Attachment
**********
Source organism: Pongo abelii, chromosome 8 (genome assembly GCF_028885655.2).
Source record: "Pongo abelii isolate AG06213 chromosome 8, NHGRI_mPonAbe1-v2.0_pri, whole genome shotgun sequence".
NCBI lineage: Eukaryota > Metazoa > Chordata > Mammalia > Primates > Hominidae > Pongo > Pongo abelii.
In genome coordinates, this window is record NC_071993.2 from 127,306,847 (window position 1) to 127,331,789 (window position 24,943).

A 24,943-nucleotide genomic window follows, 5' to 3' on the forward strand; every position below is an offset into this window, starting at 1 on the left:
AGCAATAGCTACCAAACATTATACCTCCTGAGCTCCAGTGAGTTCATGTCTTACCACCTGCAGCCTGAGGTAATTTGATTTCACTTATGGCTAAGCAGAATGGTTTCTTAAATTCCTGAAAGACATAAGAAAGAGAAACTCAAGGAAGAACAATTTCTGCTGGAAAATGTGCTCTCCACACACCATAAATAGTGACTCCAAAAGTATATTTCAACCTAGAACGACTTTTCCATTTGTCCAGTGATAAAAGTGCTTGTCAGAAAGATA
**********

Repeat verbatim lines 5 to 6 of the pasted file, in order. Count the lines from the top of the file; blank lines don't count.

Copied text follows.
A 24,943-nucleotide genomic window follows, 5' to 3' on the forward strand; every position below is an offset into this window, starting at 1 on the left:
AGCAATAGCTACCAAACATTATACCTCCTGAGCTCCAGTGAGTTCATGTCTTACCACCTGCAGCCTGAGGTAATTTGATTTCACTTATGGCTAAGCAGAATGGTTTCTTAAATTCCTGAAAGACATAAGAAAGAGAAACTCAAGGAAGAACAATTTCTGCTGGAAAATGTGCTCTCCACACACCATAAATAGTGACTCCAAAAGTATATTTCAACCTAGAACGACTTTTCCATTTGTCCAGTGATAAAAGTGCTTGTCAGAAAGATA